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Updated 2009 6

How to get the Very Best
from your Teaching or Training Group

A Manual of 280 pages plus a 60 minute DVD video

Susie Rotch Psychologist

Leadership skills

Part 2.    Structure, planning and timing.

After completing the first part of this leadership course you should have a good understanding of and ability to track the developmental task which the group is tackling and therefore the stage at which it is operating.

You will know what to look for from both the individual group members and the group in terms of motivational needs and group behaviour. As you can see from the contents of Part 2 we will look more at catering for the needs and characteristics of individuals in the group rather than the process of change in the life of a group.

Contents.   Part 2.     Structure, planning and timing

  • Introduction to Part 2.
  • The challenge of assessment.
  • Planning and structuring your groups to succeed - the concepts.
  • Basic principles underpinning successful group management.
        A need for rhythm. ( see below )
        Figure and ground.
        Warm-up to tasks.
        Closure / wind-ups.
  • Summary of good structure.
  • Planning and structuring groups - the application.
        Introducing goals.
        Session warm-ups.
        Pacing and alternate activities.
  • Closing a session.
  • Closing a course / program.

Group planning, structuring and timing

Looking and learning

Differentiating between the behaviour of groups and the behaviour of people in groups is reminiscent of the expression, ‘can’t see the forest for the trees’, the two may seem indistinguishable. The two considerations are entirely entwined and cannot but impact on each other.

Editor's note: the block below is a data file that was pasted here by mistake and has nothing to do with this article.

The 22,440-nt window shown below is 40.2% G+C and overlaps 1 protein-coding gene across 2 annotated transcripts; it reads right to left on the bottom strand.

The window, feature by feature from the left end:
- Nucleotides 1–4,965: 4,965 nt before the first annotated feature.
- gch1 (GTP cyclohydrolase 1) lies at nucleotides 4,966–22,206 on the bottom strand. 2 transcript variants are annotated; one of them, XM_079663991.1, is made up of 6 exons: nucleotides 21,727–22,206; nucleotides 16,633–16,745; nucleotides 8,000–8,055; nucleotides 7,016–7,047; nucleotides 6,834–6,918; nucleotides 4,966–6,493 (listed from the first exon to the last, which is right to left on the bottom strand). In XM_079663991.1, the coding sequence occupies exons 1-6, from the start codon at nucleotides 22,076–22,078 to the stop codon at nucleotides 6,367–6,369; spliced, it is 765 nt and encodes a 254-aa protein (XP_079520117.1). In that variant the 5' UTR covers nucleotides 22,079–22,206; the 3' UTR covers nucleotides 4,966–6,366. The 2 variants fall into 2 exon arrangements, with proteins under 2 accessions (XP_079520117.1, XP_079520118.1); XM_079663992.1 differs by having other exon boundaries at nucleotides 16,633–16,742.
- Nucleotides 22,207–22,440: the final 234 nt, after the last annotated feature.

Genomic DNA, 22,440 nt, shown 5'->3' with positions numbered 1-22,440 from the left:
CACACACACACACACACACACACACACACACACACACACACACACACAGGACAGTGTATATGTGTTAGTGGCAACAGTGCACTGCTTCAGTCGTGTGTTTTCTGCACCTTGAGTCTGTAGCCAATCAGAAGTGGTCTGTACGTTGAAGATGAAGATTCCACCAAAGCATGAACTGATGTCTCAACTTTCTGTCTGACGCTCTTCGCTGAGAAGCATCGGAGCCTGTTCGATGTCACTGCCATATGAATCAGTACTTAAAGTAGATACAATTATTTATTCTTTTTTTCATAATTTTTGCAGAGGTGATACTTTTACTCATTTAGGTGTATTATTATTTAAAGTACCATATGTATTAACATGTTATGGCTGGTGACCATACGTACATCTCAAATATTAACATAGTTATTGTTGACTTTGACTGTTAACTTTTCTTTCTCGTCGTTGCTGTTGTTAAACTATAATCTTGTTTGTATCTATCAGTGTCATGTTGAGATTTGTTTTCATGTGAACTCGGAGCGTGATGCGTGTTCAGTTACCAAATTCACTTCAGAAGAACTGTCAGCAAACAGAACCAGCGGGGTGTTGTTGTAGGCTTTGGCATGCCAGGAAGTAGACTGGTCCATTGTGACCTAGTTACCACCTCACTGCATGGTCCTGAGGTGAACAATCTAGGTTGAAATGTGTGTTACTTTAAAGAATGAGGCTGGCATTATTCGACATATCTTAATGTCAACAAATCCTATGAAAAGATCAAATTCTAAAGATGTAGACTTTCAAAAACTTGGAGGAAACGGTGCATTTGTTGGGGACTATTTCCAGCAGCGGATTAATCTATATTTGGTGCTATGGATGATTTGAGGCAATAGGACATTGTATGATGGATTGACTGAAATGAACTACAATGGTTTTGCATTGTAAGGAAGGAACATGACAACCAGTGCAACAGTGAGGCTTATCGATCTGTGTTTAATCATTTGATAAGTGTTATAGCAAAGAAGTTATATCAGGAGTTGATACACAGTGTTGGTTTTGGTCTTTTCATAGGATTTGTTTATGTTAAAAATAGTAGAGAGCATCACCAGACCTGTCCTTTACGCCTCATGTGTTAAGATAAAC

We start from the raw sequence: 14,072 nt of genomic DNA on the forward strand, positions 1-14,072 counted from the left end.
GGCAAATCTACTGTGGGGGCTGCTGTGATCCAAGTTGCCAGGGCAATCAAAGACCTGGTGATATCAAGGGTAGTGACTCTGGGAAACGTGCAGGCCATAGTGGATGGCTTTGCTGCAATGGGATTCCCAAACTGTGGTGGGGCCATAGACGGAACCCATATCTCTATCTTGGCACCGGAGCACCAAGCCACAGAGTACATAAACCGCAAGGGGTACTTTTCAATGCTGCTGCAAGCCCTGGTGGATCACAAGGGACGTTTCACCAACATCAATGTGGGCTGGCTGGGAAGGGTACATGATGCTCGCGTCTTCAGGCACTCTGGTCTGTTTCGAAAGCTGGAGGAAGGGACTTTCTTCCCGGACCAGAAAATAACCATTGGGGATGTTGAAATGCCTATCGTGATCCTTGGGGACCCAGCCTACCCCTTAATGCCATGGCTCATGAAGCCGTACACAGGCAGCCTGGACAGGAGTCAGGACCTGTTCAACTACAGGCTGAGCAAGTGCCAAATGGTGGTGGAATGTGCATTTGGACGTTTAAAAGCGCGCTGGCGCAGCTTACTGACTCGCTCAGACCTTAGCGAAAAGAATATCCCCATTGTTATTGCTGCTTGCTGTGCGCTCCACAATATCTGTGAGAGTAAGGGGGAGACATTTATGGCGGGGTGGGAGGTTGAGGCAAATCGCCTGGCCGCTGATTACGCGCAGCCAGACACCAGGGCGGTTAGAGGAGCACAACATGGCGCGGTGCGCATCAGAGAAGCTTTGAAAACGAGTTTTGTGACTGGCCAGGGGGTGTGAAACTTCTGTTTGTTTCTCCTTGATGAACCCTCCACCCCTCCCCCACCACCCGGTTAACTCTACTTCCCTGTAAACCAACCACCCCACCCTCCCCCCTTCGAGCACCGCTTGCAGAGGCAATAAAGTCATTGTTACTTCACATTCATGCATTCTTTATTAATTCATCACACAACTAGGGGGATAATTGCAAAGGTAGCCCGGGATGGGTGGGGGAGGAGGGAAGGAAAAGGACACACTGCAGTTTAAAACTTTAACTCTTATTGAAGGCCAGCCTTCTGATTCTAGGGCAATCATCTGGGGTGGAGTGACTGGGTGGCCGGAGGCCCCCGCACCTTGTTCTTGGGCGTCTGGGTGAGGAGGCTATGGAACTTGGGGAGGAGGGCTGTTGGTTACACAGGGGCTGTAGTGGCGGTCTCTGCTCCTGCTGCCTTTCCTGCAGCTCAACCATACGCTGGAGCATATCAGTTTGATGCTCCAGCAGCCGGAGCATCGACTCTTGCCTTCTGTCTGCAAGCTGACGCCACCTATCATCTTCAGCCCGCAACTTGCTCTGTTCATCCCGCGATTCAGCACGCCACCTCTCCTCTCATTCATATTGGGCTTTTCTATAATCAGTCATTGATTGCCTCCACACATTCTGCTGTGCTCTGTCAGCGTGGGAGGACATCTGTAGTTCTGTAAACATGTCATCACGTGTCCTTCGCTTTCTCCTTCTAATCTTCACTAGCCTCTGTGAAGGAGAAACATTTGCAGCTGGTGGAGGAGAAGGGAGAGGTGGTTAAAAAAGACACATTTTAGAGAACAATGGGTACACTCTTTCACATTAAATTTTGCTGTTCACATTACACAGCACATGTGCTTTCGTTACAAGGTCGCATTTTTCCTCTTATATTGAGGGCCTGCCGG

However one of the values of psychology is to suggest ideas that allow the identification and therefore possible manipulation of the behaviours that are typically found in groups. The material in Part 2 is clear restatement of many well-known principles but in the context of the preceeding explanation of group process, these ideas could provide you with many insights into effective leadership techniques.

Planning and Structuring your groups to succeed:
Introduction to the concepts

 Planning and structuring a group program or session can seem overwhelmingly difficult and complex. There are so many ways you could present your material, whether practical, theoretical or experiential. And as you now know there are many ways you can interact with your learning group.

This second section of the program will outline some of the practical concepts we have about ways of operating and turns them into principles for guiding the planning and structuring of your material for presentation to the group.

I believe that these principles are universal. They apply no matter what sort of group you are running - from skills training groups, to academic groups, to experiential groups and to psycho-educational ones.They also apply across all ages from pre-kindergarteners to elderly citizens.